The disease is not related to our livestock as one would think but tractors. One by one our Massey Fergusons have been losing power and in the case of one, a total breakdown.
As we became increasingly paranoid believing the problem was limited to Ote Hall tractors, resulting in regular visits from the engineers armed with their diagnostic computers, it did became clear this epidemic was not exclusive to us.
Having established that our fuel supply and in-house management of the same is exemplary and was not the obvious culprit, we looked farer afield. However, on the day when we delivered two of our affected tractors to Yeowarts, they also took delivery of a further three that morning, suffering with similar symptoms. These included John Deer, Class and Case tractors.
After exhaustive diagnoses by expert engineers who forensically inspected fuel pumps and injectors, the consensus of opinion is that the growing epidemic is indeed caused by the fuel, related to the amount of bio-fuel being added to the diesel.
This problem will only get worse putting unacceptable financial burdens on our farm businesses, a matter which must be addressed. We have faced costs in excess of £10k over the past twelve months, purely fuel related and unacceptable .We are now advised by the experts to replace fuels filters every 100 hours rather than around the average 350 hours, but is this really the answer?
The late Dr Jan de Winter, the leading radiologist at the Royal Sussex Hospital, Brighton, for over thirty years, on his retirement in 1983 opened the first walk-in Cancer Prevention Clinic in New Road.
Having diagnosed and treated thousands of cancer patients, many of whom sadly died, during his career, his advice was that we should treat our bodies as if they were finely tuned Rolls Royce engines. Operators would never put anything but the finest fuel in their tanks, and would run and service them regularly.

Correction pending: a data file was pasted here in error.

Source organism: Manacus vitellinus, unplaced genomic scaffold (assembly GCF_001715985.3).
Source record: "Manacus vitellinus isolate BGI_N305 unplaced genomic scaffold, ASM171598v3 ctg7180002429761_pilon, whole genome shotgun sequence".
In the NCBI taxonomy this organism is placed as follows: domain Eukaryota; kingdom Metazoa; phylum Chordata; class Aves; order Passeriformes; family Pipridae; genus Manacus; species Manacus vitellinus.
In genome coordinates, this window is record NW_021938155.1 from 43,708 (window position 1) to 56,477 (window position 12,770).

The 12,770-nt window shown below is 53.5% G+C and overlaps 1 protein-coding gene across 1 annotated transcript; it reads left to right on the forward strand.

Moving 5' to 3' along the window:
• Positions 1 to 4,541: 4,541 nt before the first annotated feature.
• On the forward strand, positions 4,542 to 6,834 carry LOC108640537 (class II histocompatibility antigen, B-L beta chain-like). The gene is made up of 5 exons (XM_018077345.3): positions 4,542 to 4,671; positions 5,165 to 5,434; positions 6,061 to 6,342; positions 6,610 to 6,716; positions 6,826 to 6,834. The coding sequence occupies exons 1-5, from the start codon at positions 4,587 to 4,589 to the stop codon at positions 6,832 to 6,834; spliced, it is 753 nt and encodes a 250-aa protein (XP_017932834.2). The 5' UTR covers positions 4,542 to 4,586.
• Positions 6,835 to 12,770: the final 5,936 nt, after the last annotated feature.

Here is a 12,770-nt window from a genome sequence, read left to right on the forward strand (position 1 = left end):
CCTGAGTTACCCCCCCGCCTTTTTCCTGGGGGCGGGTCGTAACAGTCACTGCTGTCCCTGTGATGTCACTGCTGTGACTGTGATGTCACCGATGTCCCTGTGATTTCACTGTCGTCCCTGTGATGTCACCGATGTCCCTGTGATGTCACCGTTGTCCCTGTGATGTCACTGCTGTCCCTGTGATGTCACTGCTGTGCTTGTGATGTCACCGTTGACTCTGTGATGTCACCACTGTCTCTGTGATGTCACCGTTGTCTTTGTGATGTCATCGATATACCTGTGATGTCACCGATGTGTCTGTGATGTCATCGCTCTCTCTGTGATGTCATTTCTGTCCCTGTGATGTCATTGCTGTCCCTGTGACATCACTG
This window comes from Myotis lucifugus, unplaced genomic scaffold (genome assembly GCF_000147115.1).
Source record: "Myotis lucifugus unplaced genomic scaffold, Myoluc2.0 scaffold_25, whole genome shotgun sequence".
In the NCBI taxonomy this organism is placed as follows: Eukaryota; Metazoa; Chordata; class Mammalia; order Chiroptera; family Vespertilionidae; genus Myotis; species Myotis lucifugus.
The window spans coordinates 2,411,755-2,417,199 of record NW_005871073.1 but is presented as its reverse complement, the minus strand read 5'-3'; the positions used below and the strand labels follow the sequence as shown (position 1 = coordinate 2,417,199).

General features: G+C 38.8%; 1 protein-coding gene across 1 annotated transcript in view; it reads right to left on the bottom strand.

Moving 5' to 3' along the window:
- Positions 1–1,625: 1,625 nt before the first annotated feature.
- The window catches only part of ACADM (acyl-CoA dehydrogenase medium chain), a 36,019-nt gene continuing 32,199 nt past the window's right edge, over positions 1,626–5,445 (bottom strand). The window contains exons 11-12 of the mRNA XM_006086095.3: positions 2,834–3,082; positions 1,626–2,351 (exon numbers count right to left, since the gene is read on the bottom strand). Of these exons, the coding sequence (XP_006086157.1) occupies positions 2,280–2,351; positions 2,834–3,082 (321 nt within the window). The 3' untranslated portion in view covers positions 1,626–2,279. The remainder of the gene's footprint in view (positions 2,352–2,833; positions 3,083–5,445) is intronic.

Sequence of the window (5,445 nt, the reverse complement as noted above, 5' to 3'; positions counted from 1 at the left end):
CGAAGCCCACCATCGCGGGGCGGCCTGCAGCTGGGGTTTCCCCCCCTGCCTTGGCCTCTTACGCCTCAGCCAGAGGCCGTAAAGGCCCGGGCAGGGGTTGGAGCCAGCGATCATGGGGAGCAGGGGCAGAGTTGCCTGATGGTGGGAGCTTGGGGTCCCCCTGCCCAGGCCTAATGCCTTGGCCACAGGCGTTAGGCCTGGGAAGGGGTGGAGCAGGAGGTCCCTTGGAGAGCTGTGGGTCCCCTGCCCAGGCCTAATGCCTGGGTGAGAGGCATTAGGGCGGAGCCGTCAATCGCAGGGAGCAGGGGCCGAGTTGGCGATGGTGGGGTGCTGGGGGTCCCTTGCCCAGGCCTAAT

In other words, we are as fit and healthy as what we put into our bodies, how we exercise, keep fit and avoid stress.
Dr de Winter wrote a number of books, including How to Die Young at Ninety. He gave advice on eating a balanced healthy diet high in fibre, fruit and vegetables, including moderate amounts of meat. He recommended avoiding processed food, smoking, limiting our intake of alcohol, and avoiding stress. All of which he recognised as contributing to the increasing epidemic of cancer related illnesses, heart disease and mental health issues.
He lived a life where he followed his own advice. He kept fit, ate sparingly and selectively unlike many Doctors who say, ‘do what I say, not what I do’. Dr de Winter lived well into his nineties and died of nothing more than old age.
Our weekend was spent in Aberdeenshire where we saw hundreds of acres of standing corn still unharvested. It seems inconceivable that they will ever get combines rolling again this autumn, which makes our concerns about getting our crops planted for next year’s harvest, pale into insignificance.
We are slowly grabbing the opportunity to drill the odd acre on rare dry days. Time is marching on, the ground is becoming increasingly wet and the days and nights colder. Not ideal conditions for creating a good seed bed and giving the crop a good start.
Parents across Scotland are reported to be ready to stage a revolt against the smacking ban, by battling to repeal the controversial new law. I would hazard a guess that those who drew up this mad legislation have never actually been parents, let alone tried to keep safe adventurous toddlers and young children.